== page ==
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A DIY home removal could put a dent in your finances

16 July 2014

81% of home contents policies that cover ‘goods in transit’from one property to the next only do so if they have been packed and transported by a professional removal firm.

Gocompare.com Home Insurance is warning home buyers thinking of moving themselves to check their home contents insurance to make sure they don’t end up with a dent in their finances.  Most policies only cover the loss of, or damage to, your possessions during a home move if they are packed and transported by professionals.

The price comparison website compared over 300 home contents insurance policies* and found that most (81%) provide cover for belongings during house removals as standard while 9% offer it as an optional extra with accidental damage cover.  Typically, the cover only applies if the move is undertaken by a professional furniture removal company.  In addition, delicate or breakable items such as glassware and china are usually only insured if they have been professionally packed.  Gocompare.com’s analysis also revealed that one in ten policies don’t provide any cover for home removals.

Ben Wilson, home insurance spokesperson for Gocompare.com, commented: “Moving home is an expensive business and some people look to make savings by either opting for a complete DIY removal or by packing the boxes themselves and arranging transportation through a professional firm.  But during a move it’s not uncommon for heavy items of furniture or fragile objects to be damaged, so a DIY move could prove costly if your belongings aren’t insured.

“Whether you opt to move yourself or employ a professional firm, you’ll need to contact your home contents insurer well in advance of your moving date, to let them know of your plans.  They’ll be able to let you know what cover, if any, is provided for your possessions while they are in transit and highlight any limits or restrictions which may apply.  For example, valuables including money, jewellery, watches, deeds and other documents may be excluded, while cover for items held in storage may be restricted, with some policies specifying a certain number of days while others provide no cover at all.”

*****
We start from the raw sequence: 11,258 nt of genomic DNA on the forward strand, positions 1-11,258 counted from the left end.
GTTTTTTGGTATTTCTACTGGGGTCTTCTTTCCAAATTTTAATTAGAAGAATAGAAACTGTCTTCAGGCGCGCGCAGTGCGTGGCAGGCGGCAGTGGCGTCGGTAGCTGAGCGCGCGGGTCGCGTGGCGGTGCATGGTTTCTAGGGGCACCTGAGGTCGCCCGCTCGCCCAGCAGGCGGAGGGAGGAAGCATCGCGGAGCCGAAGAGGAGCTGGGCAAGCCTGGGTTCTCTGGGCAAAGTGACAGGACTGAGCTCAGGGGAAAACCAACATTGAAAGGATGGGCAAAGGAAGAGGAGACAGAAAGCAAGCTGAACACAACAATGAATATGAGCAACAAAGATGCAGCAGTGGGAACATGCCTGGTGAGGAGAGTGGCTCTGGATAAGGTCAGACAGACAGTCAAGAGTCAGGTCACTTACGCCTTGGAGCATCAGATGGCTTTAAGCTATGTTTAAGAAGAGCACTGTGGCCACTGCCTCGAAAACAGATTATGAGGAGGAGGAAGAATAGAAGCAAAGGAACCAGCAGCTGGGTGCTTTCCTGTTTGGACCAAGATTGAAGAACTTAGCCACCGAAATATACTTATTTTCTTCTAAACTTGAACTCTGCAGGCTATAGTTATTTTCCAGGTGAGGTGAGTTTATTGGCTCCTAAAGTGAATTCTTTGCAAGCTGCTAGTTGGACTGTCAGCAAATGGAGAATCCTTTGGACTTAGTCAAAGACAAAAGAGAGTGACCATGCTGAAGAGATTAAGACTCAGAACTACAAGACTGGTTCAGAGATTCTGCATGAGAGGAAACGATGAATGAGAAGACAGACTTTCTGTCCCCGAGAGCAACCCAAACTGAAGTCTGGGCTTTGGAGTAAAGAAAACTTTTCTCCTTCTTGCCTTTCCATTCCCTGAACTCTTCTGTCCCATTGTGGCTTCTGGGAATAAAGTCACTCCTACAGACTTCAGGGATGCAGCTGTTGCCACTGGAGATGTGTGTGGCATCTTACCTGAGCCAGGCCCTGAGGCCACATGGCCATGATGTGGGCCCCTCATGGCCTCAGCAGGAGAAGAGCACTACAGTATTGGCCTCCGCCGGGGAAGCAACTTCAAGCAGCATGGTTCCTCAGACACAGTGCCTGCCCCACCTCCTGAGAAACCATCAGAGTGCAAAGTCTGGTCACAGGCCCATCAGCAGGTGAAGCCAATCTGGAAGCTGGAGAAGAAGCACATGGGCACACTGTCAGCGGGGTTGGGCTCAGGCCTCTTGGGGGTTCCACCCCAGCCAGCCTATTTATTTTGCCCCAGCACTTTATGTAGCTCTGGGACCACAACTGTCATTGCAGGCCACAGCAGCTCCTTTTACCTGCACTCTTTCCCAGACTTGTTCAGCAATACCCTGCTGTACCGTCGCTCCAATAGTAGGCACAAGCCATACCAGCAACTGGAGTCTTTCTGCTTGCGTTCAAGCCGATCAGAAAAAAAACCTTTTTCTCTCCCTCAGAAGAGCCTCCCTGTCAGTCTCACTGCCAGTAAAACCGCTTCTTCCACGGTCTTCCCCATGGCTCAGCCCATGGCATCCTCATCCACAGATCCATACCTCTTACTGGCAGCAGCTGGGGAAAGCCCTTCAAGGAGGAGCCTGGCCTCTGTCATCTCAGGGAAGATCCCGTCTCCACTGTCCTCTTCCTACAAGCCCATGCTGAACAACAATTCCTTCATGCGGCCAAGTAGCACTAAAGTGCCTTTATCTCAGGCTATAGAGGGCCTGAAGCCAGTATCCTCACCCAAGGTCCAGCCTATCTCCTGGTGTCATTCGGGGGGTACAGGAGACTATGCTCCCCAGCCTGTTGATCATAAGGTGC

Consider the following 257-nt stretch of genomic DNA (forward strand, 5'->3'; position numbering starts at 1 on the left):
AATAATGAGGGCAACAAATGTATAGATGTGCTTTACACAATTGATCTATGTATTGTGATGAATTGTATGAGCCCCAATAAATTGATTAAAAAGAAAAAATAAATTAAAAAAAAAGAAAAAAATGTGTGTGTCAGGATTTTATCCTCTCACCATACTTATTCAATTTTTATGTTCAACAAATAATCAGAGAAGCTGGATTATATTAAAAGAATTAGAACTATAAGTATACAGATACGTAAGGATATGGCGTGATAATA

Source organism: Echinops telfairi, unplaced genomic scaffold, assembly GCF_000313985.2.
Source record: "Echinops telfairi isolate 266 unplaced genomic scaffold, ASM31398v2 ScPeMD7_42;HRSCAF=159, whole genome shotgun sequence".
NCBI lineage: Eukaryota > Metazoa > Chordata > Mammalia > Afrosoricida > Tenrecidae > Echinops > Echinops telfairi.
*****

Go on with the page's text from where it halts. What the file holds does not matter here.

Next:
Ben Wilson continued: “To move your contents insurance with you to your new property, you’ll also need to provide your insurer with details of your new home.  Premiums are based on the postcode and the type of property you live in, as well as the value of your belongings, so your insurer will want to recalculate your premium accordingly.

“While your current insurer may have offered the best deal on your old property, they might not be so competitive for your new home, so changing your address can also be a good time to shop around and change your home insurer.  However, before committing to switch, you should check your existing insurer’s cancellation charges to make sure that these don’t wipe out your potential saving.

“Also, if you’re buying new furniture, electrical goods or other items for your new home which would push up the value of your home contents, you should review your sum insured to make sure it is sufficient to cover your new purchases.”

Gocompare.com provides additional policy information and product star ratings for home insurance from independent financial researcher Defaqto; allowing customers to compare up to 30 key features for each policy.

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Notes to editors:

*Source: Defaqto Matrix of 315 home contents policies - instant and unbiased market and competitor intelligence, from independent financial researcher Defaqto (16 May 2014).